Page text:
There was also a specific blend of functionality Coppin administrators desired from their new system. From a faculty standpoint, it was important the system enabled faculty to send text messages to students directly from Blackboard Learn, which is a technology platform that enables faculty and administrators at institutions of higher education to reach students on various mobile devices. The solution also had to be easy-to-use. From an administration perspective, the university wanted a system to send targeted text messages to select groups, had a robust reporting feature, would not sell student information to third-party vendors and could integrate with social networking tools.

A least three vendors either provided a demonstration or information to the faculty information technology committee (FITC), which is the shared governance body on campus in regard to technology purchases.

“Once we saw the demonstration of Blackboard Connect, we fell in love with it,” Curbeam says. 

The Blackboard Connect mass notification service contained all of the features the university desired in a notification system, outweighing its competitors in ease-of-use, integration with Blackboard Learn, and robustness of reporting tools. The system allowed the university to have sub-sites within its major sites, allowing different administrative departments (such as records, registration and financial aid) to access students via text and phone. It also provided useful and relevant features the university did not consider when initially searching for a solution. These features included the ability to send emergency messages from an iPad or iPhone using the mobile app, a survey function, the ability to call multiple phone numbers and integration with RSS feeds. Additionally, Blackboard Connect offers round-the-clock customer service and helped move data from Coppin’s previous system to Blackboard Connect.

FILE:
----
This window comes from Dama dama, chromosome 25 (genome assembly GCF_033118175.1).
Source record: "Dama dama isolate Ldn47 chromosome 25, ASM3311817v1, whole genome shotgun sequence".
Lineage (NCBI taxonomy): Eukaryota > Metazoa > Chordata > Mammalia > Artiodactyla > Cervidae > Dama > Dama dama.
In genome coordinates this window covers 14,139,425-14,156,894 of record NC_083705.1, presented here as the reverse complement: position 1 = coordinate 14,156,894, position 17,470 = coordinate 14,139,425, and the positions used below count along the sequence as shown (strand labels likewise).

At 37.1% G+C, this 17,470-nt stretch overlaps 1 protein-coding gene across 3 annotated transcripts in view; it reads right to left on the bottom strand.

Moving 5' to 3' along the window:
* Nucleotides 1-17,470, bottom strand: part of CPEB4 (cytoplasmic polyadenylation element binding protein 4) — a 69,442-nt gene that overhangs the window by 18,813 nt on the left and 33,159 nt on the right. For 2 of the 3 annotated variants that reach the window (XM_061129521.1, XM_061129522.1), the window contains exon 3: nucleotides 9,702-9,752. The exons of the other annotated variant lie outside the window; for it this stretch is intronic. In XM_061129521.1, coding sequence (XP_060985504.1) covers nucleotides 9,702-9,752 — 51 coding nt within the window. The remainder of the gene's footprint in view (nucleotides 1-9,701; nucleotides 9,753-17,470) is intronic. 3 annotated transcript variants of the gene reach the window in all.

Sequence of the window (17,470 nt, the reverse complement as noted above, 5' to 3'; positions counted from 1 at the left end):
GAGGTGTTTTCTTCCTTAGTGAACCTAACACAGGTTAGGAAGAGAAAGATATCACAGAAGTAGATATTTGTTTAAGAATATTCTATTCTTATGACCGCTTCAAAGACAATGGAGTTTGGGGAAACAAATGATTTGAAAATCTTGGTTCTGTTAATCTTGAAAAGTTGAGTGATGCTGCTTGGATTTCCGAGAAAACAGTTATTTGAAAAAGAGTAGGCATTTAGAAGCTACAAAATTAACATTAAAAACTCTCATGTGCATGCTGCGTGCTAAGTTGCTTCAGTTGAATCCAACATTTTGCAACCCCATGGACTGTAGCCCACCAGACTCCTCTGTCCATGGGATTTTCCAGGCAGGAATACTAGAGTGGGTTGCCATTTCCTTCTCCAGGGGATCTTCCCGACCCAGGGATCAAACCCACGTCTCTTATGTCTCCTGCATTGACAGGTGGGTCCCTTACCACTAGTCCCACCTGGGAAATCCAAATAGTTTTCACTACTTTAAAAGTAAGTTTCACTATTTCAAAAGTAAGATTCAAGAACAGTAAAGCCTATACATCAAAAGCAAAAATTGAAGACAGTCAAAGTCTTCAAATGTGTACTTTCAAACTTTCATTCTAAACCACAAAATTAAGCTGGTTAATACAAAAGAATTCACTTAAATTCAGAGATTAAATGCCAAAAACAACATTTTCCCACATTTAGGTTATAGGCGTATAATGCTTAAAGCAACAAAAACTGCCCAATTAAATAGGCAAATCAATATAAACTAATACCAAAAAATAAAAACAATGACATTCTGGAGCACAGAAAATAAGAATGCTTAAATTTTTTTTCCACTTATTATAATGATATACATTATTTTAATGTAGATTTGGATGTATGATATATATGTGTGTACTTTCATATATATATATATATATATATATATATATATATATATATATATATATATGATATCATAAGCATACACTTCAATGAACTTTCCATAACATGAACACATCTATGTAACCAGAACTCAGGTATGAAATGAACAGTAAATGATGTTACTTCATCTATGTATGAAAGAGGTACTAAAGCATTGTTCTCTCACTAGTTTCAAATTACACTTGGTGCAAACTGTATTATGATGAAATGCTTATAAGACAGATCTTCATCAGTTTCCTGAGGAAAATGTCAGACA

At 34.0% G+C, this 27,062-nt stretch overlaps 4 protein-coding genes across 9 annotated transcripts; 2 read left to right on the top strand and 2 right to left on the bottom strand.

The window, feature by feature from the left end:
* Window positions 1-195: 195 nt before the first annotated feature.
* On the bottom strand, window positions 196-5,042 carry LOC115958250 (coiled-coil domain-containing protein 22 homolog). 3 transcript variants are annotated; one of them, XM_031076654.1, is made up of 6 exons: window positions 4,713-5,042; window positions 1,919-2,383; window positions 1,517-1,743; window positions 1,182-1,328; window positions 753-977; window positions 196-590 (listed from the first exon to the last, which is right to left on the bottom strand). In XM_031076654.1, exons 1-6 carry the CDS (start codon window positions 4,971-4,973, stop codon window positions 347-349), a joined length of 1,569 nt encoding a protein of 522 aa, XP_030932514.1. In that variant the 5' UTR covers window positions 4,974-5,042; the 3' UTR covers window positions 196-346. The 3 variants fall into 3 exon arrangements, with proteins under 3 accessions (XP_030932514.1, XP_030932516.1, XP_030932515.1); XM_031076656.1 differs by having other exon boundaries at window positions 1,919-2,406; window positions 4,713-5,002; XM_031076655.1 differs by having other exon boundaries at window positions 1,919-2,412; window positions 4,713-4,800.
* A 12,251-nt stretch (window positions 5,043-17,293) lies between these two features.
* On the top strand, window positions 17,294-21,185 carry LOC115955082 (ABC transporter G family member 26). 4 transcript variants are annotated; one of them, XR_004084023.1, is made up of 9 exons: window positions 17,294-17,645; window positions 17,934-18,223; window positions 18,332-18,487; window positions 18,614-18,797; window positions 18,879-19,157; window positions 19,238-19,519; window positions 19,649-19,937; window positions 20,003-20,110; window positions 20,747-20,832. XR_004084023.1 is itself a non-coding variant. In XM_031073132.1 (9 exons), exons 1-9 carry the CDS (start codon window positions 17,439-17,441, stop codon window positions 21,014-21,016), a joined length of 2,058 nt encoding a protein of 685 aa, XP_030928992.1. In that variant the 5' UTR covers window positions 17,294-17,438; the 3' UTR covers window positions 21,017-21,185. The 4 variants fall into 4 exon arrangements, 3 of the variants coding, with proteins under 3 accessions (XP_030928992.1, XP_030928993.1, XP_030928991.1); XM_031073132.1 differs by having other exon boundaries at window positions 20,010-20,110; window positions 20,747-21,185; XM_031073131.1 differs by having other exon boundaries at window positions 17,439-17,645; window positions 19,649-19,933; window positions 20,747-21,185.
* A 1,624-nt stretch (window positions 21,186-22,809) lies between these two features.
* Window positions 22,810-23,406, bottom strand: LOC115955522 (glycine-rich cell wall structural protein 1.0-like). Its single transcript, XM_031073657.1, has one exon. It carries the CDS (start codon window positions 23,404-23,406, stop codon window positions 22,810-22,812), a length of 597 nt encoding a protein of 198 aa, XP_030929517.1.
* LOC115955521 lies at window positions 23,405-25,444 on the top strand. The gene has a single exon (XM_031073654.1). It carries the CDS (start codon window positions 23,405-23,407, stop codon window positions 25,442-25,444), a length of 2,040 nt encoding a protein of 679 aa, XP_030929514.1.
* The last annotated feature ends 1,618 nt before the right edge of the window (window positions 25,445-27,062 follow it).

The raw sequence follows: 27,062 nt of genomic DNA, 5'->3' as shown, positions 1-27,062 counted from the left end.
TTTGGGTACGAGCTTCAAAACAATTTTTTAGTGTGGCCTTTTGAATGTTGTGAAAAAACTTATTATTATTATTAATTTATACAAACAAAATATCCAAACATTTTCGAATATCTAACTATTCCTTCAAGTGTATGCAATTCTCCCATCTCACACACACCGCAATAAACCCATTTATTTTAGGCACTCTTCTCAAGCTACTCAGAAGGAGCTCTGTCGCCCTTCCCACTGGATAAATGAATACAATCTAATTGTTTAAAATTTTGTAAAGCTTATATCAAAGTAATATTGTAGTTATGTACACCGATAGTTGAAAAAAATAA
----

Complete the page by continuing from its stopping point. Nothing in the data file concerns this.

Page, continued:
New System Ensures Information Remains Secure

After the university replaced its emergency notification system with Blackboard Connect in January 2011, it concurrently implemented Blackboard Connect for Learn directly from the Blackboard Learn learning management system. Together, the systems allow Coppin State to send text messages in a secure environment, without faculty and students directly sharing phone numbers or distributing sensitive contact information to a third party. The technologies also allow administrators to select targeted groups of students to receive specific messages — whether they be enrollment reminders, classroom change notifications, financial aid updates or invitations to upcoming events — eliminating blast messages, which can cause communication fatigue. 

With virtually no on-campus promotion, the university instantly had a hit on its hands: “It just took off,” Curbeam says. “The Blackboard Connect for Learn service became this great thing on its own. Everyone really likes and appreciates it.”